Microsoft employees have been living and working with Windows 8 and IE 10 on their computers since mid-July says the firm on a new MSDN blog post. That’s nearly a third of all Microsoft’s employees “eating dogfood” as 30,000 of the 94,000 employees at Microsoft take part in the pre-release internal evaluation and testing program.
The lessons learnt and internal support utilised by Microsoft during this internal testing process can be used as an example to other enterprises looking at migrating to the operating system. Since mid-July Microsoft has been internally testing Windows 8 Release Preview and IE10 Release Preview in its own organisation. The deployment was supported by a number of means; self-help, help desk and via a moderated online community of users called “//pointers”.
Through the introductory program Microsoft has collected valuable data about common pitfalls and errors. Also to aid in the transition employees in the dogfooding program were provided “readiness training that contained the key differences between Windows 8/Internet Explorer 10 and previous versions, and they were provided information about the new features and a troubleshooting guide with tips and tricks on how to resolve common issues” says the blog post written by Patrick O’Rourke, director within the strategy, planning and communications team in Microsoft IT. The “//pointers” online community was shown to be very popular and valuable; many people who solved their own software issues via the forum came back and helped others along, showing a community spirit.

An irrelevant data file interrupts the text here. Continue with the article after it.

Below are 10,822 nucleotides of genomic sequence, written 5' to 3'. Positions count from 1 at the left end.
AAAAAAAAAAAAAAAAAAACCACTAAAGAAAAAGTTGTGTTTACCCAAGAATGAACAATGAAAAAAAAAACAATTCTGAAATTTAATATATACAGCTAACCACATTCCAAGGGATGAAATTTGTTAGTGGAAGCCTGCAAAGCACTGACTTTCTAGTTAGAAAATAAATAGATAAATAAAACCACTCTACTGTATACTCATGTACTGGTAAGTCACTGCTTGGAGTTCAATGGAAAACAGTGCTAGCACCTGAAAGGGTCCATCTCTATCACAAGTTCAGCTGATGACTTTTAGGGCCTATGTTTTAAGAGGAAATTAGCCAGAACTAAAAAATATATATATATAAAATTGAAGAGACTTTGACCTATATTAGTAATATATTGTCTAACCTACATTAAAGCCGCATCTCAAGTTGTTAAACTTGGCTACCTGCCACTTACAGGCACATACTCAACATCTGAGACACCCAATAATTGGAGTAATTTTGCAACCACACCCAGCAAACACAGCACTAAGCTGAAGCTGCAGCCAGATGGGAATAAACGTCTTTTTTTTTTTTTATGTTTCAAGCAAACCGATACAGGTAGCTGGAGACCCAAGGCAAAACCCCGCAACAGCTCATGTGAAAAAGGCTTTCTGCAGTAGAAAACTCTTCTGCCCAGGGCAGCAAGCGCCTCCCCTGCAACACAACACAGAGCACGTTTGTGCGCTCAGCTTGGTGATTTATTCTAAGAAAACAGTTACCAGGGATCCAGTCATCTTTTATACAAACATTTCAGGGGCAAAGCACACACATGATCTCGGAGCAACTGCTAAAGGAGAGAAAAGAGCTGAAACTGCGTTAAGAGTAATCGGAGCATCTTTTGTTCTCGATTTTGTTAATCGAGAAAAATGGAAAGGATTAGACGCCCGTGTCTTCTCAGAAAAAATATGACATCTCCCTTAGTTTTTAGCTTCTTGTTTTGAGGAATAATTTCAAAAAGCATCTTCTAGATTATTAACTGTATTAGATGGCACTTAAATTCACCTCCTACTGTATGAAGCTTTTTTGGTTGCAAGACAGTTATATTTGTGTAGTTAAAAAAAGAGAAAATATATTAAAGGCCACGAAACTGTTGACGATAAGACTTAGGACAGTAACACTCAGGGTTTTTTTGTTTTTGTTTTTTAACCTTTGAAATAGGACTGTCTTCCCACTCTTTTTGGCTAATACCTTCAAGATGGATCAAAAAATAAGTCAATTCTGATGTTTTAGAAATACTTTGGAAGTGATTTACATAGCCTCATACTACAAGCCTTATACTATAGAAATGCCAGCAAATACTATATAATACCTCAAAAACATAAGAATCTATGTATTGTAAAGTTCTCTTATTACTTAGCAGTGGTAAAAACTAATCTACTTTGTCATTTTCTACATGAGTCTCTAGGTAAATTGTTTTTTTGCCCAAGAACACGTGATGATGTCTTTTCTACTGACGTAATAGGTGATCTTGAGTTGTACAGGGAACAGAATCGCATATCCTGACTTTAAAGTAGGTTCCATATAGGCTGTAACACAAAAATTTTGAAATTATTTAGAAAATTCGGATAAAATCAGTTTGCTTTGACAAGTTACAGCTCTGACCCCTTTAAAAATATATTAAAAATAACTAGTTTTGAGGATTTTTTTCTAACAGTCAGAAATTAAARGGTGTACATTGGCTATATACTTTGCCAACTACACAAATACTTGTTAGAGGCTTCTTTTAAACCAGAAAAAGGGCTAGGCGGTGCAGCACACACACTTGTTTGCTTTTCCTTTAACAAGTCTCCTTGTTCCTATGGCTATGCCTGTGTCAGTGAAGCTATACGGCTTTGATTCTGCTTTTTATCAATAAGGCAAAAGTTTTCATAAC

An English Pointer spots some dogfooding.
Security is very important to computer users and especially so to corporate clients who may deal a lot with sensitive personal and financial information as part of their business activity. Mr O’Rourke emphasised the security features built into Windows 8 and how much more of a secure OS it is compared to previous versions of Windows. Windows 8 security was praised at Black Hat 2012 and also PC Magazine called the new OS “secure at the deepest level” in an article on Friday.
Keep taking the tablets
All the extensive user testing and security accolades do bode well for the stability and corporate adoption of Windows 8. However latest figures show that Windows 7 is now on 50 per cent of enterprise computers, they won’t be updating very soon and a lot of them have just been separated from their venerable XP machines. Perhaps Microsoft can get Windows 8 into enterprises faster through the mass adoption of tablets into workplaces than waiting for Windows 7 end of life. We await the Windows 8 tablet rush coming during the next few months to see just how well these new devices work and catch on.